A compound found in soybeans may become an effective HIV treatment without the drug resistance issues faced by current therapies, according to new research by George Mason University researchers.
It's in the early stages, but genistein, derived from soybeans and other plants, shows promise in inhibiting the HIV infection, says Yuntao Wu, a professor with the George Mason-based National Center for Biodefense and Infectious Diseases and the Department of Molecular and Microbiology.
Still, that doesn't mean people should begin eating large amounts of soy products. Although genistein is rich in several plants such as soybeans, it is still uncertain whether the amount of genistein we consume from eating soy is sufficient to inhibit HIV, Wu says.
Genistein is a tyrosine kinase inhibitor that works by blocking the communication from a cell's surface sensors to its interior. Found on a cell's surface, these sensors tell the cell about its environment and also communicate with other cells. HIV uses some of these surface sensors to trick the cell to send signals inside. These signals change cell structure so that the virus can get inside and spread infection.
But genistein blocks the signal and stops HIV from finding a way inside the cell. It takes a different approach than the standard antiretroviral drug used to inhibit HIV.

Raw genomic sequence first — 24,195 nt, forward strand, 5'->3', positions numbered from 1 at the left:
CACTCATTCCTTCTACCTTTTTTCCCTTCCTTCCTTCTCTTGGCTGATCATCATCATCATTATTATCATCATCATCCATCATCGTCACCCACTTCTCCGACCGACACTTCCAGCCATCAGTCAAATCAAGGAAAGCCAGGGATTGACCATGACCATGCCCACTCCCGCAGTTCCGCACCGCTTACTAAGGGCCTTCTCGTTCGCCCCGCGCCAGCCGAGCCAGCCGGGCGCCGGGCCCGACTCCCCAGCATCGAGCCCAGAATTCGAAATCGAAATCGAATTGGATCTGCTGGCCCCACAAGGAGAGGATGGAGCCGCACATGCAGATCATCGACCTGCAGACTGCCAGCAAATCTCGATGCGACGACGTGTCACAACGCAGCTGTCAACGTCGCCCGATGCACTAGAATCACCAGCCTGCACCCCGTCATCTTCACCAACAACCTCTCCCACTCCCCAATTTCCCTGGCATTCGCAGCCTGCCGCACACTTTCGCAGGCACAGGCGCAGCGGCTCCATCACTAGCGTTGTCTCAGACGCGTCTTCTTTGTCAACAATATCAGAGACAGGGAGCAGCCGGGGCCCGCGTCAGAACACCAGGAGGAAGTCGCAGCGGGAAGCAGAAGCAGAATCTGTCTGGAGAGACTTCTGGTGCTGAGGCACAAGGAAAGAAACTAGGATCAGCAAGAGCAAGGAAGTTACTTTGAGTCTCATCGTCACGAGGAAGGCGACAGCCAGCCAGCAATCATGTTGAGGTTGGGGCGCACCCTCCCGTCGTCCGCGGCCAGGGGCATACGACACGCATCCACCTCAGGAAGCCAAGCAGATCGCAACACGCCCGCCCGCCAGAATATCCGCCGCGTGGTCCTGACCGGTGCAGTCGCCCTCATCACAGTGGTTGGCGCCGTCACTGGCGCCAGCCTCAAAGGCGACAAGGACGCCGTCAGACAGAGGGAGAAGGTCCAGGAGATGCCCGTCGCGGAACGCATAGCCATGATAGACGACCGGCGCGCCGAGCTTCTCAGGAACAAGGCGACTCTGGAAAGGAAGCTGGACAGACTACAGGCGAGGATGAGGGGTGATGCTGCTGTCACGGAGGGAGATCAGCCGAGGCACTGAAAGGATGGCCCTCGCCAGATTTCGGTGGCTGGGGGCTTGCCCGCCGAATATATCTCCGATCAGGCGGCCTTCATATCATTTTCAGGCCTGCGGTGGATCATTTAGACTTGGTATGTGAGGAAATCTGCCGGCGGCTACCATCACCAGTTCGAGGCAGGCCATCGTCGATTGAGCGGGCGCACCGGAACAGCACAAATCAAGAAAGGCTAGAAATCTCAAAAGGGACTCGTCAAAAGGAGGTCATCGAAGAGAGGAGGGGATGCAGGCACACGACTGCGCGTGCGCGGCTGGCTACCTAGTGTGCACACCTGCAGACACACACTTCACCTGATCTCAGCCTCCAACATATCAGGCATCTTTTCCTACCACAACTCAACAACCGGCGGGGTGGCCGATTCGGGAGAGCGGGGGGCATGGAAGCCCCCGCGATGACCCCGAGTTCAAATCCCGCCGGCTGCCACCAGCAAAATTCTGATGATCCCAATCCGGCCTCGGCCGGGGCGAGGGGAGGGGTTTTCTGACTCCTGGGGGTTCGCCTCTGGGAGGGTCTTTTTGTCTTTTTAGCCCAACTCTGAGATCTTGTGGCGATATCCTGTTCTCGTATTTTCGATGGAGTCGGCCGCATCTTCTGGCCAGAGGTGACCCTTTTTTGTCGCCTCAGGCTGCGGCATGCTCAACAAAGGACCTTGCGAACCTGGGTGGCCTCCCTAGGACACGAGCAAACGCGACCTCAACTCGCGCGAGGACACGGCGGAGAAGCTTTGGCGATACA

Instead of directly acting on the virus, genistein interferes with the cellular processes that are necessary for the virus to infect cells, Wu says. Thus, it makes the virus more difficult to become resistant to the drug. Our study is currently it its early stage. If clinically proven effective, genistein may be used as a complement treatment for HIV infection.
Wu sees possibilities in this plant-based approach, which may address drug toxicity issues as well. Because genistein is plant-derived, it may be able to sidestep drug toxicity, a common byproduct of the daily and lifelong pharmaceutical regimen faced by patients with HIV to keep the disease at bay, Wu says. Typically, patients take a combination of multiple drugs to inhibit the virus. The frequency can lead to drug toxicity. Plus, HIV mutates and becomes drug-resistant.
Wu and his team are working at finding out how much genistein is needed to inhibit HIV. It's possible that plants may not have high enough levels, so drugs would need to be developed, Wu says.
Wu's research is feeling the financial squeeze these days due to sequestration and budget cuts within the National Institutes of Health, he says. His lab has turned to novel ways to fund the HIV research, including the genistein project. A bicycle ride dubbed NYC DC AIDS Research Ride raised money for Wu's lab a few years ago and has stepped up its efforts with a new fundraiser.